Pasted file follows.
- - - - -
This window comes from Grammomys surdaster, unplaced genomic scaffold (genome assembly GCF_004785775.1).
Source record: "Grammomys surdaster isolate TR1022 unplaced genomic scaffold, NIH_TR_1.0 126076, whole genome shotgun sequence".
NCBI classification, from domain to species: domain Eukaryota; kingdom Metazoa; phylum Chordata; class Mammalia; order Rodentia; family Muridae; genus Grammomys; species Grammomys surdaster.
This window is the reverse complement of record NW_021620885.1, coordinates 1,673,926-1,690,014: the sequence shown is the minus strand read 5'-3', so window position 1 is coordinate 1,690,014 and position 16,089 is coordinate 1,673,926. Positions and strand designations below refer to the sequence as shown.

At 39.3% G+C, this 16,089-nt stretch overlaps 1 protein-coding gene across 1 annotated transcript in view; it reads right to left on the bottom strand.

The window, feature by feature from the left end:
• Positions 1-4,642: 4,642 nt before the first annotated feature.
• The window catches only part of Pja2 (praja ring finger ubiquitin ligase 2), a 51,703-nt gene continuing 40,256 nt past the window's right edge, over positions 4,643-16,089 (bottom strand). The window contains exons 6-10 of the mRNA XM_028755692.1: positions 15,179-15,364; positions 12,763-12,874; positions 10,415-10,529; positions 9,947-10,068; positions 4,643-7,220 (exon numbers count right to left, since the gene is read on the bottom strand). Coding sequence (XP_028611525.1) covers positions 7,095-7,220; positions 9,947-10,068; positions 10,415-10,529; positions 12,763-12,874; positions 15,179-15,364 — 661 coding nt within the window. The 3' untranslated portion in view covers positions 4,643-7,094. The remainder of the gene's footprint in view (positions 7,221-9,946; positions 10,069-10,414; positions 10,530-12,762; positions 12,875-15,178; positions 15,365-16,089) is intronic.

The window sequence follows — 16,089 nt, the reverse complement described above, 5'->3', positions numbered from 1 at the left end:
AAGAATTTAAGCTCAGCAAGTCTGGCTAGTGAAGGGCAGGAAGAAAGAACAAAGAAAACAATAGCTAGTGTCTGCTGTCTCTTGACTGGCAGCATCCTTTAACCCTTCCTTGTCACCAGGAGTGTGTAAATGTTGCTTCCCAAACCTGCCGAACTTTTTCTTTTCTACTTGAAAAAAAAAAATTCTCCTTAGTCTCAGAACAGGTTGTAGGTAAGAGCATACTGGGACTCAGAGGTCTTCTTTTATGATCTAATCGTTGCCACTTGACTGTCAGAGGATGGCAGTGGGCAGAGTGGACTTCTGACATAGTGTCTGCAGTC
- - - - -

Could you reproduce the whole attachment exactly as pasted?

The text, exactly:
This window comes from Grammomys surdaster, unplaced genomic scaffold (genome assembly GCF_004785775.1).
Source record: "Grammomys surdaster isolate TR1022 unplaced genomic scaffold, NIH_TR_1.0 126076, whole genome shotgun sequence".
NCBI classification, from domain to species: domain Eukaryota; kingdom Metazoa; phylum Chordata; class Mammalia; order Rodentia; family Muridae; genus Grammomys; species Grammomys surdaster.
This window is the reverse complement of record NW_021620885.1, coordinates 1,673,926-1,690,014: the sequence shown is the minus strand read 5'-3', so window position 1 is coordinate 1,690,014 and position 16,089 is coordinate 1,673,926. Positions and strand designations below refer to the sequence as shown.

At 39.3% G+C, this 16,089-nt stretch overlaps 1 protein-coding gene across 1 annotated transcript in view; it reads right to left on the bottom strand.

The window, feature by feature from the left end:
• Positions 1-4,642: 4,642 nt before the first annotated feature.
• The window catches only part of Pja2 (praja ring finger ubiquitin ligase 2), a 51,703-nt gene continuing 40,256 nt past the window's right edge, over positions 4,643-16,089 (bottom strand). The window contains exons 6-10 of the mRNA XM_028755692.1: positions 15,179-15,364; positions 12,763-12,874; positions 10,415-10,529; positions 9,947-10,068; positions 4,643-7,220 (exon numbers count right to left, since the gene is read on the bottom strand). Coding sequence (XP_028611525.1) covers positions 7,095-7,220; positions 9,947-10,068; positions 10,415-10,529; positions 12,763-12,874; positions 15,179-15,364 — 661 coding nt within the window. The 3' untranslated portion in view covers positions 4,643-7,094. The remainder of the gene's footprint in view (positions 7,221-9,946; positions 10,069-10,414; positions 10,530-12,762; positions 12,875-15,178; positions 15,365-16,089) is intronic.

The window sequence follows — 16,089 nt, the reverse complement described above, 5'->3', positions numbered from 1 at the left end:
AAGAATTTAAGCTCAGCAAGTCTGGCTAGTGAAGGGCAGGAAGAAAGAACAAAGAAAACAATAGCTAGTGTCTGCTGTCTCTTGACTGGCAGCATCCTTTAACCCTTCCTTGTCACCAGGAGTGTGTAAATGTTGCTTCCCAAACCTGCCGAACTTTTTCTTTTCTACTTGAAAAAAAAAAATTCTCCTTAGTCTCAGAACAGGTTGTAGGTAAGAGCATACTGGGACTCAGAGGTCTTCTTTTATGATCTAATCGTTGCCACTTGACTGTCAGAGGATGGCAGTGGGCAGAGTGGACTTCTGACATAGTGTCTGCAGTC